Healthcare ITNews presents
- Connect with US
Physicians will have flexibility regarding the electronic health record (EHR) technology they use in year two of the Medicare Quality Payment Program under a final rule announced Thursday by the Centers for Medicare and Medicaid Services.
In addition to allowing physicians to use either 2014 or 2015 Edition-certified EHR technology the Quality Payment Program’s (QPP) second year, practices that use only 2015 Edition Health IT Certification Criteria will get a 10 percent bonus.
The 1,653-page final rule includes an interim final rule establishing an automatic extreme and uncontrollable circumstance policy for the 2017 Merit-based Incentive Payment System (MIPS) performance period which recognizes that hurricanes and other natural disasters can effectively prevent an eligible clinician from participating in MIPS.
The final rule includes a 90-day reporting window for three of the four MIPS components – clinical practice improvement activities, advancing care information, and resource use (or cost).
However, CMS said the quality component of MIPS will require a full-year performance period, a decision that concerns healthcare industry trade groups urging federal health officials to reduce the reporting burden for providers.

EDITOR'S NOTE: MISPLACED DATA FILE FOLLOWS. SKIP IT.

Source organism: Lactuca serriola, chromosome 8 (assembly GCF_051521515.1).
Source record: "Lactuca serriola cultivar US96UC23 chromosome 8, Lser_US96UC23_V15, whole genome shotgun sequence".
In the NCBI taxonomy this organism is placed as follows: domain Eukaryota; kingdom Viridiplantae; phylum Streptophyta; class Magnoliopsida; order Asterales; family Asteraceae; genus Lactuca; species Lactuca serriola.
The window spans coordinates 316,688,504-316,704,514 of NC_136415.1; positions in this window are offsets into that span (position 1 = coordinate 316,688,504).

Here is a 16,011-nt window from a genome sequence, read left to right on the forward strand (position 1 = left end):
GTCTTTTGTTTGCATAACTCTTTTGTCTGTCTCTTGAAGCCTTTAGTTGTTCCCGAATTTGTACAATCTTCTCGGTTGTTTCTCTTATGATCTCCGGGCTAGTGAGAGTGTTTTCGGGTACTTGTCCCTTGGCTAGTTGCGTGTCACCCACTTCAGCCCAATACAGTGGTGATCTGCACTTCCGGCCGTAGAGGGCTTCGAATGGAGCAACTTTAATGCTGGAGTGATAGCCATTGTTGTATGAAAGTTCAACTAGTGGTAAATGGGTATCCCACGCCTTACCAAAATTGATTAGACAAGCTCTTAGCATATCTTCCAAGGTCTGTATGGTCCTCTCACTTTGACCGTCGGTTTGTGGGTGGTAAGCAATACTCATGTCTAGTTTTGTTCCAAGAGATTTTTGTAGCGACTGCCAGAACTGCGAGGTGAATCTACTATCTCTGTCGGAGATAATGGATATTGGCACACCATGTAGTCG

While expressing support for “some of the provisions” in the final rule, the American College of Physicians (ACP) argued that other provisions “are inconsistent with recently announced CMS initiatives on 'Patients Over Paperwork' and 'Meaningful Measures.'”
“We are disappointed that MIPS scoring remains overly complex and lacks standardization across performance categories,” the group said in a statement. “ACP is discouraged that CMS chose to increase the data completeness threshold for quality reporting data from the proposed 50 percent of patients to 60 percent in the final rule. This adds unnecessary burden to practices at a time when CMS has acknowledged that measures need improvement and excessive burdens should be reduced.”
Anders Gilbert, Medical Group Management Association's senior vice president for government affairs, tweeted that he was "deeply disappointed the final #QPP reg takes quality reporting requirement from 90 to 365 days in 2018 - not #patientsoverpaperwork."
CMS Administrator Seema Verma said the new rules will remove burdensome regulations, thus “strengthening the patient-doctor relationship, empowering patients to realize the value of their care over volume of tests, and encouraging innovation and competition within the American healthcare system."